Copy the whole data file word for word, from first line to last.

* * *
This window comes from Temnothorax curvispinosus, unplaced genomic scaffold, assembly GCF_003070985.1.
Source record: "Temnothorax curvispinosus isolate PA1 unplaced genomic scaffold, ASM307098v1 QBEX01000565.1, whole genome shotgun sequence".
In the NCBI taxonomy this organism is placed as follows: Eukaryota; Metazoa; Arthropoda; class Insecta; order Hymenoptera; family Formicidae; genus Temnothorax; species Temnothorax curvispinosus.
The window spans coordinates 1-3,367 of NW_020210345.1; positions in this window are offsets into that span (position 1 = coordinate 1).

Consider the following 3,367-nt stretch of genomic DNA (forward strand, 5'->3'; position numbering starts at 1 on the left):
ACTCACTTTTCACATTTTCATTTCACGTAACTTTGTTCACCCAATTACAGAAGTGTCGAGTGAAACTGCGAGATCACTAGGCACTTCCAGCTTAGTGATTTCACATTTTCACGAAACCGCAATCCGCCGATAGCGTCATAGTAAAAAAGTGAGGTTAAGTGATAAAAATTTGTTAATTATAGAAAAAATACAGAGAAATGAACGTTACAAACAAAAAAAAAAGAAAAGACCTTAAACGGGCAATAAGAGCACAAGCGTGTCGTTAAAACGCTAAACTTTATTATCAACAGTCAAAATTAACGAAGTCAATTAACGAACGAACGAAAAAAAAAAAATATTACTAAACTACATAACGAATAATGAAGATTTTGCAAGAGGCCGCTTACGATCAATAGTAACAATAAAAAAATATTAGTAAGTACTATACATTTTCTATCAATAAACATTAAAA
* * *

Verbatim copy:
This window comes from Temnothorax curvispinosus, unplaced genomic scaffold, assembly GCF_003070985.1.
Source record: "Temnothorax curvispinosus isolate PA1 unplaced genomic scaffold, ASM307098v1 QBEX01000565.1, whole genome shotgun sequence".
In the NCBI taxonomy this organism is placed as follows: Eukaryota; Metazoa; Arthropoda; class Insecta; order Hymenoptera; family Formicidae; genus Temnothorax; species Temnothorax curvispinosus.
The window spans coordinates 1-3,367 of NW_020210345.1; positions in this window are offsets into that span (position 1 = coordinate 1).

Consider the following 3,367-nt stretch of genomic DNA (forward strand, 5'->3'; position numbering starts at 1 on the left):
ACTCACTTTTCACATTTTCATTTCACGTAACTTTGTTCACCCAATTACAGAAGTGTCGAGTGAAACTGCGAGATCACTAGGCACTTCCAGCTTAGTGATTTCACATTTTCACGAAACCGCAATCCGCCGATAGCGTCATAGTAAAAAAGTGAGGTTAAGTGATAAAAATTTGTTAATTATAGAAAAAATACAGAGAAATGAACGTTACAAACAAAAAAAAAAGAAAAGACCTTAAACGGGCAATAAGAGCACAAGCGTGTCGTTAAAACGCTAAACTTTATTATCAACAGTCAAAATTAACGAAGTCAATTAACGAACGAACGAAAAAAAAAAAATATTACTAAACTACATAACGAATAATGAAGATTTTGCAAGAGGCCGCTTACGATCAATAGTAACAATAAAAAAATATTAGTAAGTACTATACATTTTCTATCAATAAACATTAAAA